Jim Gourley has written a brilliant article for the LAVA magazine called 'Know Your Marathon History - The legendary first road race was longer than you think'.
Those who would like us to believe that marathon running is a great health risk today often love to point out that Pheidippides died after running the first marathon in history. This is just another myth that has become widely accepted through constant repetition. Even the great marathoner Frank Shorter joked: "Why couldn't Pheidippides have died at mile twenty?"
Actually it cannot be confirmed that the story about this Greek messenger is true, or that he even existed. But if he did exist and run, the distance would have been much longer than the modern marathon (42.2 km). In those days running 42 km wasn't such a big deal after all.
If we explore the original historical story as accurately as possible, then it follows that Pheidippides probably ran about 619 km (ie. 14.67 marathons) before he collapsed with exhaustion. He possibly ran this distance in about 100 hours, which would mean an average speed of 6.2 km/hour. He ran solo, without organized support teams like in modern endurance stage races.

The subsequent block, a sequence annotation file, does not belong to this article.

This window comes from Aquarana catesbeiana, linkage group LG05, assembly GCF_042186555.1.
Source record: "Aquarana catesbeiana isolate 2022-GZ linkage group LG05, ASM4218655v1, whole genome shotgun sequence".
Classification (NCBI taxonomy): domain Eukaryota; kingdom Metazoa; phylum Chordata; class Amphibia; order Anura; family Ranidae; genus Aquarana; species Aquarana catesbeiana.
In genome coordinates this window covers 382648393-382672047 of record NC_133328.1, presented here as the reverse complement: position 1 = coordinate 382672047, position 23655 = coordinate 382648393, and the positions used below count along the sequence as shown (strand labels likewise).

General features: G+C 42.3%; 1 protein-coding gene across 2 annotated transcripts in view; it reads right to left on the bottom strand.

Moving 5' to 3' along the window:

Let's take Al Andalus Ultra Trail as an example. In July, this 5-day stage race covers only 220 km - about a third of the distance Pheidippides ran. It's in Spain (with a similar climate to Greece) and considered one of the toughest extreme events. The winner in 2010 took 18 hours 11 minutes to run this distance - excluding the time spent eating, recovering and sleeping each night.
The legend of Pheidippides has very little to do with modern marathon events. Majority of runners who have died during a marathon have had heart anomalies. For example, when Ryan Shay died at 2007 US Olympic Trials, it was reported that his doctor had warned Shay about his heart condition before the race. In ancient times people and their hearts were healthy, because they didn't have junk food.
The risk for sudden death during a marathon has been calculated to be about 0.002% or 1 in 50,000 marathon finishers. Please note that this figure includes runners with diagnosed or unsuspected cardiovascular conditions (most likely coronary artery disease). For healthy and fit runners the risk would be much lower.
The overall risk of dying by living for one year is over 100 times greater than the risk of dying during a marathon.